All modern patent statutes are derived from the Venetian Patent Act of 1474.
When studying or criticizing patent law, it is often easy to not see the forest for the trees. Certainly the US has killed a forest of trees in the form of patent laws, patent rules, and patent procedures.
But US patent law comes from 32 simple words in the Constitution, which states:
The Congress shall have Power To … promote the Progress of Science and useful Arts, by securing for limited Times to Authors and Inventors the exclusive Right to their respective Writings and Discoveries.
My students at the University of Maine School of Law will appreciate these 32 words, as I start each Patent Law 101 class by reading them.
Now compare the US Constitution to the Venetian Patent Statute of 1474, enacted 1474-03-19, which states:
WE HAVE among us men of great genius, apt to invent and discover ingenious devices; and in view of the grandeur and virtue of our City, more such men come to us from divers parts. Now if provision were made for the works and devices discovered by such persons, so that others who may see them could not build them and take the inventor’s honor away, more men would then apply their genius, would discover, and would build devices of great utility and benefit to our Commonwealth.
BE IT ENACTED that, by the authority of this Council, every person who shall build any new and ingenious device in this City, not previously made in this Commonwealth, shall give notice of it to the office of our General Welfare Board when it has been reduced to perfection so that it can be used and operated. It being forbidden to every other person in any of our territories and towns to make any further device conforming with and similar to said one, without the consent and license of the author, for the term of 10 years. And if anybody builds it in violation hereof, the aforesaid author and inventor shall be entitled to have him summoned before any magistrate of this City, by which Magistrate the said infringer shall be constrained to pay him [one] hundred ducats; and the device shall be destroyed at once. It being, however, within the power and discretion of the Government, in its activities, to take and use any such device and instrument, with this condition however that no one but the author shall operate it.
I love the 1474 Venetian Statute for its simplicity, its grandeur, and its ideals. I think I am going to frame the 1474 statute and put in on my wall to remind me of the goals of our patent laws: to enrich our society by encouraging smart people to come here and share their genius with us.
The 1474 statute’s quid pro quo is the right to exclude, and the public benefit from the patent disclosure is supposed to justify what Jefferson, in 1813, called “the embarrassment of an exclusive patent.” The Jefferson patent quote, in context, is more interesting:
In some other countries it is sometimes done, in a great case, and by a special and personal act, but, generally speaking, other nations have thought that these monopolies produce more embarrassment than advantage to society; and it may be observed that the nations which refuse monopolies of invention, are as fruitful as England in new and useful devices.
Considering the exclusive right to invention as given not of natural right, but for the benefit of society, I know well the difficulty of drawing a line between the things which are worth to the public the embarrassment of an exclusive patent, and those which are not. As a member of the patent board for several years, while the law authorized a board to grant or refuse patents, I saw with what slow progress a system of general rules could be matured.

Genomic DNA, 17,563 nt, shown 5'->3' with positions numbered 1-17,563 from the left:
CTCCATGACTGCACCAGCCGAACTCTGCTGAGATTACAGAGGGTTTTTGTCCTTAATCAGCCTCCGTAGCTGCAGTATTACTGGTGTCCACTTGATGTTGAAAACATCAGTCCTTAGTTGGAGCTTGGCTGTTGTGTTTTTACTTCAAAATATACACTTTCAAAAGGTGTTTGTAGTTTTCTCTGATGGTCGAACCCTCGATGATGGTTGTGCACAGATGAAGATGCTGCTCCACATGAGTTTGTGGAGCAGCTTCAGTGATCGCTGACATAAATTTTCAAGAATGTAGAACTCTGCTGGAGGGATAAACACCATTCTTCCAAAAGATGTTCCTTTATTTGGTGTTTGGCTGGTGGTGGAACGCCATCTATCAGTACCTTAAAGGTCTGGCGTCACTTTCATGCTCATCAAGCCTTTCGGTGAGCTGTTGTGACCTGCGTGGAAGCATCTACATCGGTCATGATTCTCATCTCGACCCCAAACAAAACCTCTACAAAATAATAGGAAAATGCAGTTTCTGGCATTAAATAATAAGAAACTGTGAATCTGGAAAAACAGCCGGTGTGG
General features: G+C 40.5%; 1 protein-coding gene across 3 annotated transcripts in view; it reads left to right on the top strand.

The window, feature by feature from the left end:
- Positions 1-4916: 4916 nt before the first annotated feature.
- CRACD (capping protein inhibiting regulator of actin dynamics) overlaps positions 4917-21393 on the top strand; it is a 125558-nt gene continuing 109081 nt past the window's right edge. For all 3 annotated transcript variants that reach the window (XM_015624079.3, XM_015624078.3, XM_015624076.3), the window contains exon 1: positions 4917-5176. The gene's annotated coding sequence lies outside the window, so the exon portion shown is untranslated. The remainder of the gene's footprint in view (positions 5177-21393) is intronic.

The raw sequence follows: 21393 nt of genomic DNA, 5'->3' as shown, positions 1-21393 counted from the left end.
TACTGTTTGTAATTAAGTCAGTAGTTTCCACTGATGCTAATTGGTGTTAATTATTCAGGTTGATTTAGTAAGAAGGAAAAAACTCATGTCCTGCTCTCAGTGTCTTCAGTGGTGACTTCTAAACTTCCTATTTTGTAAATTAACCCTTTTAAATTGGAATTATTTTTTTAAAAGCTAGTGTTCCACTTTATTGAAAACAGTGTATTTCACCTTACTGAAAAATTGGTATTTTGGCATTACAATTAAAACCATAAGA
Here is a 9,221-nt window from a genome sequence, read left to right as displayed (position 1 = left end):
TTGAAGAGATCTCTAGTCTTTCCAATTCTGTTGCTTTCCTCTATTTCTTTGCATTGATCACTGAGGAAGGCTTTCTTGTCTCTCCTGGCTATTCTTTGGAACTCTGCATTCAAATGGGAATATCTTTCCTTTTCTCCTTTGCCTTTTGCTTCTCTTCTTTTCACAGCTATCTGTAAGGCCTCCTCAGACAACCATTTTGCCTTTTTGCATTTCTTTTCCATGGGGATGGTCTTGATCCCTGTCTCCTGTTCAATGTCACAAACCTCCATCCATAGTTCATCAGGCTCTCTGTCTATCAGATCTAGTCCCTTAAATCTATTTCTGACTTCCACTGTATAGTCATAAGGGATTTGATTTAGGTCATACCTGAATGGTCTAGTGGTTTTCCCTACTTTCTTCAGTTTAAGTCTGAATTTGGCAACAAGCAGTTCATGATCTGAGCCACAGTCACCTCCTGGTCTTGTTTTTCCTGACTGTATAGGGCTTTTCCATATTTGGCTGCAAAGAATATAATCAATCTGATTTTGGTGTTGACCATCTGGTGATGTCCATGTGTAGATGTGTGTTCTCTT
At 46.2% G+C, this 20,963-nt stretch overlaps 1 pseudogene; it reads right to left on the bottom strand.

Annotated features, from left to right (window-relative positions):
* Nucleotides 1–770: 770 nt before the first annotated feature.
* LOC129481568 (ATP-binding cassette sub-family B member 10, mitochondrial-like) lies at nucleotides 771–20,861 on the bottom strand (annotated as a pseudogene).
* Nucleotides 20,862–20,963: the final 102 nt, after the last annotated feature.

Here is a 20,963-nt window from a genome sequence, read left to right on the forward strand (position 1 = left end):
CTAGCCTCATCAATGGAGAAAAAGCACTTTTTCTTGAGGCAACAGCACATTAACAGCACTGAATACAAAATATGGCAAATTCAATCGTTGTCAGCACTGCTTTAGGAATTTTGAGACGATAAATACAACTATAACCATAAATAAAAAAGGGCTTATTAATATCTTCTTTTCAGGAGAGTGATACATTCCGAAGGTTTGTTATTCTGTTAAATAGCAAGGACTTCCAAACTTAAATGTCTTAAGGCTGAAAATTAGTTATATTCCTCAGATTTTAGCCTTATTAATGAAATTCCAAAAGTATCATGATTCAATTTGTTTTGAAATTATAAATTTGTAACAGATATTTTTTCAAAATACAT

Jefferson does not appear to be saying that a country without patents cannot thrive, but he does appear to be focusing on making sure that there is a benefit to society in exchange for the patent grant, as there was in Venice in 1474.
Which brings us to a 1958 study by economist Fritz Machlup, who concluded:
[i]f we did not have a patent system, it would be irresponsible, on the basis of our present knowledge of its economic consequences, to recommend instituting one. But since we have had a patent system for a long time, it would be irresponsible, on the basis of our present knowledge, to recommend abolishing it.
So much of the action (or inaction) by courts appears to be based on the notion of maintaining the patent status quo. For example, the Supreme Court’s 2010 Bilski decision re software patents changed little. Courts, in general, do not like to rock the boat. But Congress periodically does. Perhaps this is why Congress is on the verge of passing “patent reform” for the first time since 1999. I suggest that any “reform” should look to the Constitution, and to the historic 1474 Venetian Patent Statute, to understand why we have a patent system in the first place: namely, to benefit this City, this Commonwealth, this Country.
1. United States Constitution, Article 1, Section 8, Clause 8.
2. Guilio Mandich, Venetian Patents (1450-1550), 30 Journal of the Patent Office Society 166, 176-77 (1948).
3. Thomas Jefferson to Isaac McPherson, Writings 13:333–35 (13 Aug. 1813) (emphasis added).
4. An Economic Review of the Patent System: Study of the Subcommittee on Patents, Trademarks, and Copyrights of the Committee on the Judiciary, U.S. Senate, Study No. 15, 85th Cong. 80 (1958).
Erik J. Heels is an MIT engineer; trademark, domain name, and patent lawyer; Red Sox fan; and music lover. He blogs about technology, law, baseball, and rock ‘n’ roll at erikjheels.com.